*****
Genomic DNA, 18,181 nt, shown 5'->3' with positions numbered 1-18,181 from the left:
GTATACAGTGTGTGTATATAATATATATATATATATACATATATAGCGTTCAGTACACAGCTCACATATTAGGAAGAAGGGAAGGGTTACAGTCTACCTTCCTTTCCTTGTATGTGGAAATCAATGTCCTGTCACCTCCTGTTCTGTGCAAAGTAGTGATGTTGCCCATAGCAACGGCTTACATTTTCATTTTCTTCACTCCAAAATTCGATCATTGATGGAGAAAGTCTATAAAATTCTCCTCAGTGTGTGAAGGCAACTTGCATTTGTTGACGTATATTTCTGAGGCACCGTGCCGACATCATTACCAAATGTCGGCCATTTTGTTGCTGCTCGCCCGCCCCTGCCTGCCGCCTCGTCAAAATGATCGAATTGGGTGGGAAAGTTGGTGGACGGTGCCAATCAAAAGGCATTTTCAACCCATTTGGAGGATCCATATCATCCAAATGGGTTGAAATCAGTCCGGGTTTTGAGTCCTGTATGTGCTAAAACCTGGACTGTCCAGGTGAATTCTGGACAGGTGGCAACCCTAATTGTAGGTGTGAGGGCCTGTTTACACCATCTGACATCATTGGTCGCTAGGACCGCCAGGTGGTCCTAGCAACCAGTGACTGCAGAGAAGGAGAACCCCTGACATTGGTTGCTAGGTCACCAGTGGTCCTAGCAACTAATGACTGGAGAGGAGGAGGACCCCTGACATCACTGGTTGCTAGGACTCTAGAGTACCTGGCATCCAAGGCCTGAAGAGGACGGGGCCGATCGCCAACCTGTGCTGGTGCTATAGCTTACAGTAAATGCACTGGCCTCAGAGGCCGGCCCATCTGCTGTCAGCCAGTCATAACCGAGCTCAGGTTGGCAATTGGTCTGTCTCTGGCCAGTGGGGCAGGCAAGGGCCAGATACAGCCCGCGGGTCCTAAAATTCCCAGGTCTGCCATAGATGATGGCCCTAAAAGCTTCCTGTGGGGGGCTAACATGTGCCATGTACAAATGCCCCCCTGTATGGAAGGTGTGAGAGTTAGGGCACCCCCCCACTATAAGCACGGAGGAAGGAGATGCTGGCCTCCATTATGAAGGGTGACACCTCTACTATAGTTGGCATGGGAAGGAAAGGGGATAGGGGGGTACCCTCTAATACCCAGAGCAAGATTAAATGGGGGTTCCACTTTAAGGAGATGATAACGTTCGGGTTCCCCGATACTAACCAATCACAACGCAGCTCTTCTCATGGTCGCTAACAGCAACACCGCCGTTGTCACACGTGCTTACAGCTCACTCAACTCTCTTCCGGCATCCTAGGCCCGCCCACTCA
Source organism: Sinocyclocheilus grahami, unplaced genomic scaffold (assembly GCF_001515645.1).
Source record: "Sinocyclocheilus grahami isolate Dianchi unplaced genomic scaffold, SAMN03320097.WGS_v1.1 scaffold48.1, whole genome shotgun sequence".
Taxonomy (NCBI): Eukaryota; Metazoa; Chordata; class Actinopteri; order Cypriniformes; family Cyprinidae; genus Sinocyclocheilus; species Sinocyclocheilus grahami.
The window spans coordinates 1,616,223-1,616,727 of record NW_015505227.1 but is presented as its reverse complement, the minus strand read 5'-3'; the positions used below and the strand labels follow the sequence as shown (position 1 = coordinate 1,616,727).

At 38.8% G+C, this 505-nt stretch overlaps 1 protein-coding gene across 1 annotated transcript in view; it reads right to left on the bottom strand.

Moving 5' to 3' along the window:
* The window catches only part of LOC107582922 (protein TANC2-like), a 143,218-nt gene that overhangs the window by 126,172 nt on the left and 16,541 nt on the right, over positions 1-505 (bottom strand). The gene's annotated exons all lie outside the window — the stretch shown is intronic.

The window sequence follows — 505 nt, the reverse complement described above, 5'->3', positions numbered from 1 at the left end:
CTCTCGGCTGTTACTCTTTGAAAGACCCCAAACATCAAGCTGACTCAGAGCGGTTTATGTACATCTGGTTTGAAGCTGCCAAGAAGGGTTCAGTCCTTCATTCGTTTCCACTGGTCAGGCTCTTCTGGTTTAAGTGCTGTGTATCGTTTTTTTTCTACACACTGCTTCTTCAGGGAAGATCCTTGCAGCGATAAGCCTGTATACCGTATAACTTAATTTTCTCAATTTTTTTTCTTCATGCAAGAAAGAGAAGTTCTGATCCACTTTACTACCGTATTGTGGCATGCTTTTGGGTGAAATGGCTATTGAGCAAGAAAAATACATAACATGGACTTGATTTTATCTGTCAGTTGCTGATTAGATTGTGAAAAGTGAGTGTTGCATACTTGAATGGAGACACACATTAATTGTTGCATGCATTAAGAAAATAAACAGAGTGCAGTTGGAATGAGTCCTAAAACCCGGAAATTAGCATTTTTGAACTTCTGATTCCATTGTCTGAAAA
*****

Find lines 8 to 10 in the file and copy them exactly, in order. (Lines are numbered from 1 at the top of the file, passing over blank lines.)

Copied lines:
Moving 5' to 3' along the window:
* The window catches only part of LOC107582922 (protein TANC2-like), a 143,218-nt gene that overhangs the window by 126,172 nt on the left and 16,541 nt on the right, over positions 1-505 (bottom strand). The gene's annotated exons all lie outside the window — the stretch shown is intronic.

The window sequence follows — 505 nt, the reverse complement described above, 5'->3', positions numbered from 1 at the left end: